WeWork: Venture Capitalists Take Real Estate to Ludicrous Heights

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Do you like the idea of hanging out with people in a laid-back environment where you have free WiFi, beer, and ping pong? Hell yes. Do you want to work in this environment? Hallelujah.

WeWork sounds like a cool co-working concept where users pay fees for differing levels of access and services. But when I saw that venture capitalists have valued the company at $5 billion, I needed a beer of my own to wash down this slice of fantasy.

Source: Bloomberg

Here’s the founder quoted in Bloomberg’s article:

Adam Neumann, WeWork’s Israeli-born co-founder, has called the company a “physical social network,” and it makes every effort to lubricate connections. “We gave 90,000 glasses of beer last month,” he said in a recent onstage interview at TechCrunch Disrupt NY 2015, “which is a number we’re proud of.” 

I get the general concept, and it is appealing: there’s probably enough people in New York, LA, Chicago and San Francisco who would rather pay a la carte for office space. There’s a cool factor as well. These aren’t beige-carpeted Regus office centers with a Bunn coffee maker in the corner. Non-dairy creamer is probably disdained at WeWork.

But a $5 billion valuation is preposterous.

There are many flaws in the venture capitalists’ assumptions:

First, they make the old Pets.com argument that X is a multi-billion dollar market, and if we can just capture Y, we’ve got a home run. In this case, they estimate the size of the office market as being $15 trillion, so their whole value is based on the idea that they can capture just a thimble-full of the market. Unfortunately, capturing a market of users does not necessarily translate into profits.

The doubts pile up quickly:

A. Sorry, there’s just not that many freelancers. I know we’ve all seen the hype around start ups, but most new tech businesses generate zero cash flow for many months or years and are purely boot strap operations that can’t stomach a posh rent in a highrise office space. There’s a reason why a lot of Silicon Valley success stories got started in garages.
B. So where do most small companies and freelancers work?Their homes. Why pay double rent?
C. Open floor plans suck if you need to complete tasks that require focused concentration. I’ve tried it. It’s hell.
D. There are already competitors (and will be more)…including building owners themselves.
E. There’s a little place called Starbucks that has free WiFi. I’ve heard they have some locations around.
F. WeWork has no assets and relies entirely on leased space. Leases are a contractual obligation akin to debt. They may not get capitalized on a balance sheet, but they should be. The company will immediately be an over-leveraged behemoth with tremendous fixed costs.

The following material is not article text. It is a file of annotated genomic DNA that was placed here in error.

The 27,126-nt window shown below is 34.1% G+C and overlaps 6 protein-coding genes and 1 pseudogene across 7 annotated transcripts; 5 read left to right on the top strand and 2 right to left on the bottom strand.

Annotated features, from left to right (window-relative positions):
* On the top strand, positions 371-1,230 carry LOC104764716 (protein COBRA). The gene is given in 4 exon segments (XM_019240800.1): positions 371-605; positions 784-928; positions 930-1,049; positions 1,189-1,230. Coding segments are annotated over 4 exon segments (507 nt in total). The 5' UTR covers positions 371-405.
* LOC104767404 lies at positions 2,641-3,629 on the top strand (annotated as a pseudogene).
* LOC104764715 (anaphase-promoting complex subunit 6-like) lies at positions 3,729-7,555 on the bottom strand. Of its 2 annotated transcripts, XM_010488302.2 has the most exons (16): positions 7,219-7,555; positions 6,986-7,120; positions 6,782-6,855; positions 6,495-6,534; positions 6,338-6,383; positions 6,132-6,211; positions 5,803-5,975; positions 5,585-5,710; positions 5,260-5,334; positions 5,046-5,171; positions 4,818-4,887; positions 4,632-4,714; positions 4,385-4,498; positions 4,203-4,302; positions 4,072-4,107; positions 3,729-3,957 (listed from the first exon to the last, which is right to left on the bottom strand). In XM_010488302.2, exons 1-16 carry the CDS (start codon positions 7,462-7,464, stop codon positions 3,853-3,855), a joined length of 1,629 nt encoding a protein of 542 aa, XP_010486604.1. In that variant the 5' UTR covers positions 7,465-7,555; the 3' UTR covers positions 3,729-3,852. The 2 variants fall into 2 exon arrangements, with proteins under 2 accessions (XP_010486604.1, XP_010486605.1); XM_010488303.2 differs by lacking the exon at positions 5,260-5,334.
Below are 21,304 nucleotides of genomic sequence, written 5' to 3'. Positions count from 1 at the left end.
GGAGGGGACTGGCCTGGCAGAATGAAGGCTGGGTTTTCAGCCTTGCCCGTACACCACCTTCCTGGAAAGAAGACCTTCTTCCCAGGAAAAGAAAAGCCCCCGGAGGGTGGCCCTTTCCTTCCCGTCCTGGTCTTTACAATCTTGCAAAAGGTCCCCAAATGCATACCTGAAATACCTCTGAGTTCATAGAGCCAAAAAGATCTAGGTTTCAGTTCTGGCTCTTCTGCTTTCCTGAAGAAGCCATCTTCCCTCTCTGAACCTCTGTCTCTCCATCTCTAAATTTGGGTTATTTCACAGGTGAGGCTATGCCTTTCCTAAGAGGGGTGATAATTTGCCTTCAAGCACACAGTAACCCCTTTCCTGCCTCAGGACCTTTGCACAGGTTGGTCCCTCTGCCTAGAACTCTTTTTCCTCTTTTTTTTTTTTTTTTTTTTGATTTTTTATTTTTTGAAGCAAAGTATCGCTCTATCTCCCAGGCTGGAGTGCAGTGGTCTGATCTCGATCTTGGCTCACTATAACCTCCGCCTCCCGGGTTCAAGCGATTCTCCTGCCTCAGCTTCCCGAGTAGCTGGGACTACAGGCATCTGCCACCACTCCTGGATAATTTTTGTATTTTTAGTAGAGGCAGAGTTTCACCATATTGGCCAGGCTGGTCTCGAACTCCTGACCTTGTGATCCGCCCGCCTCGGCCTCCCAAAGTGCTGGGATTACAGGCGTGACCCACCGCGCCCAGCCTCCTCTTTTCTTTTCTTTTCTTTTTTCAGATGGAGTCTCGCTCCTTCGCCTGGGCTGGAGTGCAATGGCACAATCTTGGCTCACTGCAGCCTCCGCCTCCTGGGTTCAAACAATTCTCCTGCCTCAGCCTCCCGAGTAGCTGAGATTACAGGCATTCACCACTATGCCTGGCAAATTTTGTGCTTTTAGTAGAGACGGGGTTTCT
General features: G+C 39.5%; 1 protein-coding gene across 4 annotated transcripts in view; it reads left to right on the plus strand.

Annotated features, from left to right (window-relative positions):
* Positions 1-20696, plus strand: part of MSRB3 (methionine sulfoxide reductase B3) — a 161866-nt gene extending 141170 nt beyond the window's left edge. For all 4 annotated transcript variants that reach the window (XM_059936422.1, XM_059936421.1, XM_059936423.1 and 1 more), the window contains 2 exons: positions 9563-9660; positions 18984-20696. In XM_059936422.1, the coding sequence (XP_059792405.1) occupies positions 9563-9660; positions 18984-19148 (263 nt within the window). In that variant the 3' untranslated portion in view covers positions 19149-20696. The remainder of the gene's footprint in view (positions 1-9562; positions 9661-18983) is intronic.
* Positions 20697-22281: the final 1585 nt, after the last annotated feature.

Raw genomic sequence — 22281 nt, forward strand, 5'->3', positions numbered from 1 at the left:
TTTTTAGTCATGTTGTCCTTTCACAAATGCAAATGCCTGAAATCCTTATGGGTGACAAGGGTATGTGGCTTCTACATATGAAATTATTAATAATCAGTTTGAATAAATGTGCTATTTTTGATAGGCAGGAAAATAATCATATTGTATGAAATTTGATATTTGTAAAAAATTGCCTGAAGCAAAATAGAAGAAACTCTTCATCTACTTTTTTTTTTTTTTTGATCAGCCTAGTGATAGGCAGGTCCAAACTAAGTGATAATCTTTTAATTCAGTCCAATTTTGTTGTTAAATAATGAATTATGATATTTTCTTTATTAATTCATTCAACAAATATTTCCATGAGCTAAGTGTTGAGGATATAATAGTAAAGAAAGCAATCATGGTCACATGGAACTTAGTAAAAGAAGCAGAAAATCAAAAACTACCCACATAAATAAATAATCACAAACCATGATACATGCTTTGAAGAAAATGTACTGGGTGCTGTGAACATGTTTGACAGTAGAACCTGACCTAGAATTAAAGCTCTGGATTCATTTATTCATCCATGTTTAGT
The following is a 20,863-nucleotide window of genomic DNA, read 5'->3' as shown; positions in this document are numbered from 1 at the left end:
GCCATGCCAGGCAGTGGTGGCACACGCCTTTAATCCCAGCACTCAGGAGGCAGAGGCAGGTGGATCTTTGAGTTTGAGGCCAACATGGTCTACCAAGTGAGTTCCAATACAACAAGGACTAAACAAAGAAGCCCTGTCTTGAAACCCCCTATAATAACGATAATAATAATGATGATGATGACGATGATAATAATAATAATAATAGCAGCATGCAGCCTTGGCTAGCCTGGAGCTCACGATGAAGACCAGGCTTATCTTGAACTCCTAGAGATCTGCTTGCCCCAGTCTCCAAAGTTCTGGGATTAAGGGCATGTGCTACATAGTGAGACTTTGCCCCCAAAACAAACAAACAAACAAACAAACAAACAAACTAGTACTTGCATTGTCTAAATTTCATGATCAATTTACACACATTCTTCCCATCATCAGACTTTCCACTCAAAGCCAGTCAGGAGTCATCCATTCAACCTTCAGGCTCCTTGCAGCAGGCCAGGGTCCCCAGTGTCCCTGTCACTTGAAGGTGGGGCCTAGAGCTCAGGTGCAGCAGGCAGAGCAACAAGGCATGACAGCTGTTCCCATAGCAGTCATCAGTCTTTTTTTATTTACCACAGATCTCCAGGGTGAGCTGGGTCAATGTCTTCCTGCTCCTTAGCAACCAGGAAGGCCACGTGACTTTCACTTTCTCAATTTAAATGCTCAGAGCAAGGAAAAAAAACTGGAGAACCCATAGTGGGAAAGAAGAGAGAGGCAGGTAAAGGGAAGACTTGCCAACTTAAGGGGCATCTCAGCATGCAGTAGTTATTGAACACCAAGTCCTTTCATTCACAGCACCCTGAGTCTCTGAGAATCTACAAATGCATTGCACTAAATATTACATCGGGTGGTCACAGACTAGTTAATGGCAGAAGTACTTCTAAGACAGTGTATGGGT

G. Ping pong and beer are amenities, they’re also distractions for the others who actually need to work. Go to a bar.
H. They will need to hire a staff to maintain the spaces.

Here’s my biggest gripe: The article references Uber as a comparable. The logic goes something like this: workers share spaces and more efficiently utilize a common area by making use of what would otherwise be spare capacity. But is WeWork really like Uber? In the case of Uber, individual drivers carry all the risk and Uber only acts as a technology infrastructure for sharing transportation. If there is no one to pick up, its the driver who doesn’t make any money. In this model, WeWork carries all the risk.

If I was going to create an “Office Uber” I can see a better market where companies with existing leased office space (an advertising firm or insurance company) post available cubes and conference rooms for rent when they are empty. You probably have offices that only run at 50-75% capacity on a daily basis (ie, Don Draper heads to California for a few weeks), so there’s a lot of spare space that can be posted. I’m sure someone has already thought of this concept.

On the positive side for WeWork, there’s probably a health club model here – sign up tons of people at $40 per month and know that they only show up a fraction of the time of what they thought.

But $5 billion is a bridge too far.

Kilroy Property Trust is one of the biggest office landlords in San Francisco (if not in the the entire US) and their market cap is $6 billion. Ping Pong and beer are probably not included in Kilroy’s market capitalization, however, so there’s tons of upside.

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